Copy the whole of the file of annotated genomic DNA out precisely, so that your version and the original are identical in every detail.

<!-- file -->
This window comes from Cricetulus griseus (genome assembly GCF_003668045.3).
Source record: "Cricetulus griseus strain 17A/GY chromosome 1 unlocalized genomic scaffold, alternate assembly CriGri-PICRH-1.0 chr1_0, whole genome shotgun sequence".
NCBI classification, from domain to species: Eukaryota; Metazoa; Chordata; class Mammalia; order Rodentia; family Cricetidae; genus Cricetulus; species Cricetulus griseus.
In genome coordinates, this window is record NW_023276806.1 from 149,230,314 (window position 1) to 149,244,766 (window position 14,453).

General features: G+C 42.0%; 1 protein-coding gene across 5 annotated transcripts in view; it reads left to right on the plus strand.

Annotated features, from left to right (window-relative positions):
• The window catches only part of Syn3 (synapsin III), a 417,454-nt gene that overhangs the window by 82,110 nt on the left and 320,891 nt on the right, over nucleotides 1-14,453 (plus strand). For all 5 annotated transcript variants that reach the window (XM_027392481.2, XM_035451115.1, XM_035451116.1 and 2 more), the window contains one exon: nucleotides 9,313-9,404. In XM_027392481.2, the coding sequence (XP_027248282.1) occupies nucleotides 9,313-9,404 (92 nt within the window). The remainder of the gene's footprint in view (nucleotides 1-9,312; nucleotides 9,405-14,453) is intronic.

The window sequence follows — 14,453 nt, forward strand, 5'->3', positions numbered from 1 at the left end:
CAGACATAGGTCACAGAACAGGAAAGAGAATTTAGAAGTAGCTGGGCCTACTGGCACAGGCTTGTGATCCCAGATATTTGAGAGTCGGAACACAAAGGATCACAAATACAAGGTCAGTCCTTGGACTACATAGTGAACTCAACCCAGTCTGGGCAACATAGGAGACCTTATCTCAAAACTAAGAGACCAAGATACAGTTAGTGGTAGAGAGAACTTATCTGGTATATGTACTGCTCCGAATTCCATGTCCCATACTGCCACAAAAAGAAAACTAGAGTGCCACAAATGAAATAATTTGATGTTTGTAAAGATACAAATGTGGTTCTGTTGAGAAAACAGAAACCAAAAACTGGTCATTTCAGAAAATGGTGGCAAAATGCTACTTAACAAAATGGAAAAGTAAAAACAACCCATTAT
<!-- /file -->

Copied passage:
This window comes from Cricetulus griseus (genome assembly GCF_003668045.3).
Source record: "Cricetulus griseus strain 17A/GY chromosome 1 unlocalized genomic scaffold, alternate assembly CriGri-PICRH-1.0 chr1_0, whole genome shotgun sequence".
NCBI classification, from domain to species: Eukaryota; Metazoa; Chordata; class Mammalia; order Rodentia; family Cricetidae; genus Cricetulus; species Cricetulus griseus.
In genome coordinates, this window is record NW_023276806.1 from 149,230,314 (window position 1) to 149,244,766 (window position 14,453).

General features: G+C 42.0%; 1 protein-coding gene across 5 annotated transcripts in view; it reads left to right on the plus strand.

Annotated features, from left to right (window-relative positions):
• The window catches only part of Syn3 (synapsin III), a 417,454-nt gene that overhangs the window by 82,110 nt on the left and 320,891 nt on the right, over nucleotides 1-14,453 (plus strand). For all 5 annotated transcript variants that reach the window (XM_027392481.2, XM_035451115.1, XM_035451116.1 and 2 more), the window contains one exon: nucleotides 9,313-9,404. In XM_027392481.2, the coding sequence (XP_027248282.1) occupies nucleotides 9,313-9,404 (92 nt within the window). The remainder of the gene's footprint in view (nucleotides 1-9,312; nucleotides 9,405-14,453) is intronic.

The window sequence follows — 14,453 nt, forward strand, 5'->3', positions numbered from 1 at the left end:
CAGACATAGGTCACAGAACAGGAAAGAGAATTTAGAAGTAGCTGGGCCTACTGGCACAGGCTTGTGATCCCAGATATTTGAGAGTCGGAACACAAAGGATCACAAATACAAGGTCAGTCCTTGGACTACATAGTGAACTCAACCCAGTCTGGGCAACATAGGAGACCTTATCTCAAAACTAAGAGACCAAGATACAGTTAGTGGTAGAGAGAACTTATCTGGTATATGTACTGCTCCGAATTCCATGTCCCATACTGCCACAAAAAGAAAACTAGAGTGCCACAAATGAAATAATTTGATGTTTGTAAAGATACAAATGTGGTTCTGTTGAGAAAACAGAAACCAAAAACTGGTCATTTCAGAAAATGGTGGCAAAATGCTACTTAACAAAATGGAAAAGTAAAAACAACCCATTAT